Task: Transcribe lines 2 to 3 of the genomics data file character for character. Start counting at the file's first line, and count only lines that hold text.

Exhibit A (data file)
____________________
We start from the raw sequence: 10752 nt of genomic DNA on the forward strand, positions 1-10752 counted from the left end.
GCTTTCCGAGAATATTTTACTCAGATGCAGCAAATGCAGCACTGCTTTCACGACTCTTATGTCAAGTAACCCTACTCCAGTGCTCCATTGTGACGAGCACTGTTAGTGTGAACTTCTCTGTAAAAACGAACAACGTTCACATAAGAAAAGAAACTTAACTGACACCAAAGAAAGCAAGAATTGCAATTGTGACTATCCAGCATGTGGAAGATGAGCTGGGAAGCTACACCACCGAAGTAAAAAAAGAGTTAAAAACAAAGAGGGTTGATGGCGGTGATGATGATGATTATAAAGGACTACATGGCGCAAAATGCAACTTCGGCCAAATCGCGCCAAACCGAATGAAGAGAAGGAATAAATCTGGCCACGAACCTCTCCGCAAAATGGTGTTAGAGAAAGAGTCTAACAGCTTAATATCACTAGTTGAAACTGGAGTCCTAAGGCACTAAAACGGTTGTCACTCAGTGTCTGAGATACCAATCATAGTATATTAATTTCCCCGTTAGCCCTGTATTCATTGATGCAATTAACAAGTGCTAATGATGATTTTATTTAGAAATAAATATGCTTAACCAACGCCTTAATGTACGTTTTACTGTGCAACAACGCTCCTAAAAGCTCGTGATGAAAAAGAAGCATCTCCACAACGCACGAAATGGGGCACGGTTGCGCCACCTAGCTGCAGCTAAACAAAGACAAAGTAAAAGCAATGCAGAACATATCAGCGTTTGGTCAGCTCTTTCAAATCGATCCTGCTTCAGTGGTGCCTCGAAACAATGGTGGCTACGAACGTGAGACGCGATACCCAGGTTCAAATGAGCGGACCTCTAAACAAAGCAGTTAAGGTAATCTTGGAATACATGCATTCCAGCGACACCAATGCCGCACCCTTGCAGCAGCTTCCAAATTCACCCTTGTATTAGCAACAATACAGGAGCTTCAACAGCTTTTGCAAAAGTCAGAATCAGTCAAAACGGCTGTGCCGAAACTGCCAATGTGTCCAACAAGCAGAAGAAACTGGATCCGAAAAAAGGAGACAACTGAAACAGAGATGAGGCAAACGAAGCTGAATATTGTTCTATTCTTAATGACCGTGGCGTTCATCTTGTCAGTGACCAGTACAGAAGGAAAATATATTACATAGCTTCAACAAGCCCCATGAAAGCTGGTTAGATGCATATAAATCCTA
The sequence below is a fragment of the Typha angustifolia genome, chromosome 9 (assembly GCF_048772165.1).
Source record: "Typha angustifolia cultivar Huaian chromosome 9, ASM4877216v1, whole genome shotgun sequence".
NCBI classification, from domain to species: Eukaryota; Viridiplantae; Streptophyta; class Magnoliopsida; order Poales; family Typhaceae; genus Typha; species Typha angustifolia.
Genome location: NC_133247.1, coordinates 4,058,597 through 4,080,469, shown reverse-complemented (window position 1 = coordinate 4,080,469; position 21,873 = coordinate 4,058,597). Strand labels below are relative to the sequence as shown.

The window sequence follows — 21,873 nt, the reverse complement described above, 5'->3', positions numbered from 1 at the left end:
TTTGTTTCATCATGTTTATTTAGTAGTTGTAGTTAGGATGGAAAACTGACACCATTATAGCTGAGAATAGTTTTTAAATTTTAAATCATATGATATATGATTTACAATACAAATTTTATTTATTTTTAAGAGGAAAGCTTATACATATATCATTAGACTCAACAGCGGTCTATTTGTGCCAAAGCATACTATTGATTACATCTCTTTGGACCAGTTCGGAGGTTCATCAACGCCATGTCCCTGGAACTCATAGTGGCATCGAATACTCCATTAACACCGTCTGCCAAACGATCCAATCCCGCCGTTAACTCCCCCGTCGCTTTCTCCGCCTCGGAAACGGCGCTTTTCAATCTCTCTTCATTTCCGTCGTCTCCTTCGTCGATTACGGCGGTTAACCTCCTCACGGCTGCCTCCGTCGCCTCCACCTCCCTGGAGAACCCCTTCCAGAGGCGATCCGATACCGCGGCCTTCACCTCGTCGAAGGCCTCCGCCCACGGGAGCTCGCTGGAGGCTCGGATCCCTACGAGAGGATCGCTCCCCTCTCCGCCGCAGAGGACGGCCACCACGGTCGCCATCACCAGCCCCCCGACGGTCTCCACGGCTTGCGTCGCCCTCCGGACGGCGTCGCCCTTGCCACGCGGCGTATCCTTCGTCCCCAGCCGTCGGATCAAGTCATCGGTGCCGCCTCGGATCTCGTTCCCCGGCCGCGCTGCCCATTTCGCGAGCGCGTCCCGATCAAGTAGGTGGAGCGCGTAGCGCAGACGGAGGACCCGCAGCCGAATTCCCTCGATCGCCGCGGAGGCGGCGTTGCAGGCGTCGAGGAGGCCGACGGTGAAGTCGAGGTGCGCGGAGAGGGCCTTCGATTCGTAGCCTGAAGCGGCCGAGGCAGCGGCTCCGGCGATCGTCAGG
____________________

GCTTTCCGAGAATATTTTACTCAGATGCAGCAAATGCAGCACTGCTTTCACGACTCTTATGTCAAGTAACCCTACTCCAGTGCTCCATTGTGACGAGCACTGTTAGTGTGAACTTCTCTGTAAAAACGAACAACGTTCACATAAGAAAAGAAACTTAACTGACACCAAAGAAAGCAAGAATTGCAATTGTGACTATCCAGCATGTGGAAGATGAGCTGGGAAGCTACACCACCGAAGTAAAAAAAGAGTTAAAAACAAAGAGGGTTGATGGCGGTGATGATGATGATTATAAAGGACTACATGGCGCAAAATGCAACTTCGGCCAAATCGCGCCAAACCGAATGAAGAGAAGGAATAAATCTGGCCACGAACCTCTCCGCAAAATGGTGTTAGAGAAAGAGTCTAACAGCTTAATATCACTAGTTGAAACTGGAGTCCTAAGGCACTAAAACGGTTGTCACTCAGTGTCTGAGATACCAATCATAGTATATTAATTTCCCCGTTAGCCCTGTATTCATTGATGCAATTAACAAGTGCTAATGATGATTTTATTTAGAAATAAATATGCTTAACCAACGCCTTAATGTACGTTTTACTGTGCAACAACGCTCCTAAAAGCTCGTGATGAAAAAGAAGCATCTCCACAACGCACGAAATGGGGCACGGTTGCGCCACCTAGCTGCAGCTAAACAAAGACAAAGTAAAAGCAATGCAGAACATATCAGCGTTTGGTCAGCTCTTTCAAATCGATCCTGCTTCAGTGGTGCCTCGAAACAATGGTGGCTACGAACGTGAGACGCGATACCCAGGTTCAAATGAGCGGACCTCTAAACAAAGCAGTTAAGGTAATCTTGGAATACATGCATTCCAGCGACACCAATGCCGCACCCTTGCAGCAGCTTCCAAATTCACCCTTGTATTAGCAACAATACAGGAGCTTCAACAGCTTTTGCAAAAGTCAGAATCAGTCAAAACGGCTGTGCCGAAACTGCCAATGTGTCCAACAAGCAGAAGAAACTGGATCCGAAAAAAGGAGACAACTGAAACAGAGATGAGGCAAACGAAGCTGAATATTGTTCTATTCTTAATGACCGTGGCGTTCATCTTGTCAGTGACCAGTACAGAAGGAAAATATATTACATAGCTTCAACAAGCCCCATGAAAGCTGGTTAGATGCATATAAATCCTA
The sequence below is a fragment of the Typha angustifolia genome, chromosome 9 (assembly GCF_048772165.1).